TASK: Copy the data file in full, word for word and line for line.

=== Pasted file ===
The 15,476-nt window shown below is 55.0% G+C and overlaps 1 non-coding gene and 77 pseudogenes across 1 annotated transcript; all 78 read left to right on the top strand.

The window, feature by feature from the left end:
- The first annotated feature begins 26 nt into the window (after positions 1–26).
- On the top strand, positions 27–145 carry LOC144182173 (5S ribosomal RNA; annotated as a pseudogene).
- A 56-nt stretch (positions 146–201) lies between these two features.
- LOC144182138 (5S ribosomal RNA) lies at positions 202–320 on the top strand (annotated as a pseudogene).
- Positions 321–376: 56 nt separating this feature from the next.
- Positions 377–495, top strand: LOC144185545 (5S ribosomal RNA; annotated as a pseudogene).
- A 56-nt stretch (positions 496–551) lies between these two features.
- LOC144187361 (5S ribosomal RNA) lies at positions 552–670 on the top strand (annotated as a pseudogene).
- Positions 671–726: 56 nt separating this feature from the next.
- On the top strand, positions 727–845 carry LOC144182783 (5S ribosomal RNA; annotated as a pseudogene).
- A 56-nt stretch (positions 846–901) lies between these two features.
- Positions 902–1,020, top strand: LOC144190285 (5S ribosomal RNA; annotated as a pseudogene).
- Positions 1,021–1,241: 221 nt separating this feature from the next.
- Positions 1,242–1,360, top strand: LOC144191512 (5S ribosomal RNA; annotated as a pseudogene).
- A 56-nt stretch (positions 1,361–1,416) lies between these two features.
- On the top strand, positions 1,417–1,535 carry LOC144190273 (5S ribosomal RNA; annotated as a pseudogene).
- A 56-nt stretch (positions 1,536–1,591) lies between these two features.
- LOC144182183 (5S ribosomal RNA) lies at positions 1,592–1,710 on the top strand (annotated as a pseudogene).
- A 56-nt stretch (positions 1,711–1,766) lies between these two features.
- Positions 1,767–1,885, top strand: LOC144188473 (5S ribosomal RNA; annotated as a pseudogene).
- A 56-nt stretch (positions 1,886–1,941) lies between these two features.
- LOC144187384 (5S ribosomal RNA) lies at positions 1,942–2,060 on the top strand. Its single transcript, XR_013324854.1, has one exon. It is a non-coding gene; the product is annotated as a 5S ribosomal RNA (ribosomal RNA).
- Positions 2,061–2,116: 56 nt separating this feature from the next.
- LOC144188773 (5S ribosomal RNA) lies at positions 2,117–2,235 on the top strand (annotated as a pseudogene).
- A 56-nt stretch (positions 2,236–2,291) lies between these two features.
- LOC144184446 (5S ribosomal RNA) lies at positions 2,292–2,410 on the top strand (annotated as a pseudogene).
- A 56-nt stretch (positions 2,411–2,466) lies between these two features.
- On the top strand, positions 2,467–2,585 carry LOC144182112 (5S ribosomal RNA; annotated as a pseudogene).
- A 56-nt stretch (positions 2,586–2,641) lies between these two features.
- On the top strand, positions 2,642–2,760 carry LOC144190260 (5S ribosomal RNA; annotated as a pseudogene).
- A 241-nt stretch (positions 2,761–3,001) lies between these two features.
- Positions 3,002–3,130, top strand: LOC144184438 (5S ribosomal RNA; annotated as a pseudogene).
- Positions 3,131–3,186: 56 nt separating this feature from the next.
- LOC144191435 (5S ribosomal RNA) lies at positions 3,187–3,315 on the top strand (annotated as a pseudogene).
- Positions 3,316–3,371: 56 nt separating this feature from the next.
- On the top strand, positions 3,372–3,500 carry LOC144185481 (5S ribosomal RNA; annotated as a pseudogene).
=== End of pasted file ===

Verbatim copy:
The 15,476-nt window shown below is 55.0% G+C and overlaps 1 non-coding gene and 77 pseudogenes across 1 annotated transcript; all 78 read left to right on the top strand.

The window, feature by feature from the left end:
- The first annotated feature begins 26 nt into the window (after positions 1–26).
- On the top strand, positions 27–145 carry LOC144182173 (5S ribosomal RNA; annotated as a pseudogene).
- A 56-nt stretch (positions 146–201) lies between these two features.
- LOC144182138 (5S ribosomal RNA) lies at positions 202–320 on the top strand (annotated as a pseudogene).
- Positions 321–376: 56 nt separating this feature from the next.
- Positions 377–495, top strand: LOC144185545 (5S ribosomal RNA; annotated as a pseudogene).
- A 56-nt stretch (positions 496–551) lies between these two features.
- LOC144187361 (5S ribosomal RNA) lies at positions 552–670 on the top strand (annotated as a pseudogene).
- Positions 671–726: 56 nt separating this feature from the next.
- On the top strand, positions 727–845 carry LOC144182783 (5S ribosomal RNA; annotated as a pseudogene).
- A 56-nt stretch (positions 846–901) lies between these two features.
- Positions 902–1,020, top strand: LOC144190285 (5S ribosomal RNA; annotated as a pseudogene).
- Positions 1,021–1,241: 221 nt separating this feature from the next.
- Positions 1,242–1,360, top strand: LOC144191512 (5S ribosomal RNA; annotated as a pseudogene).
- A 56-nt stretch (positions 1,361–1,416) lies between these two features.
- On the top strand, positions 1,417–1,535 carry LOC144190273 (5S ribosomal RNA; annotated as a pseudogene).
- A 56-nt stretch (positions 1,536–1,591) lies between these two features.
- LOC144182183 (5S ribosomal RNA) lies at positions 1,592–1,710 on the top strand (annotated as a pseudogene).
- A 56-nt stretch (positions 1,711–1,766) lies between these two features.
- Positions 1,767–1,885, top strand: LOC144188473 (5S ribosomal RNA; annotated as a pseudogene).
- A 56-nt stretch (positions 1,886–1,941) lies between these two features.
- LOC144187384 (5S ribosomal RNA) lies at positions 1,942–2,060 on the top strand. Its single transcript, XR_013324854.1, has one exon. It is a non-coding gene; the product is annotated as a 5S ribosomal RNA (ribosomal RNA).
- Positions 2,061–2,116: 56 nt separating this feature from the next.
- LOC144188773 (5S ribosomal RNA) lies at positions 2,117–2,235 on the top strand (annotated as a pseudogene).
- A 56-nt stretch (positions 2,236–2,291) lies between these two features.
- LOC144184446 (5S ribosomal RNA) lies at positions 2,292–2,410 on the top strand (annotated as a pseudogene).
- A 56-nt stretch (positions 2,411–2,466) lies between these two features.
- On the top strand, positions 2,467–2,585 carry LOC144182112 (5S ribosomal RNA; annotated as a pseudogene).
- A 56-nt stretch (positions 2,586–2,641) lies between these two features.
- On the top strand, positions 2,642–2,760 carry LOC144190260 (5S ribosomal RNA; annotated as a pseudogene).
- A 241-nt stretch (positions 2,761–3,001) lies between these two features.
- Positions 3,002–3,130, top strand: LOC144184438 (5S ribosomal RNA; annotated as a pseudogene).
- Positions 3,131–3,186: 56 nt separating this feature from the next.
- LOC144191435 (5S ribosomal RNA) lies at positions 3,187–3,315 on the top strand (annotated as a pseudogene).
- Positions 3,316–3,371: 56 nt separating this feature from the next.
- On the top strand, positions 3,372–3,500 carry LOC144185481 (5S ribosomal RNA; annotated as a pseudogene).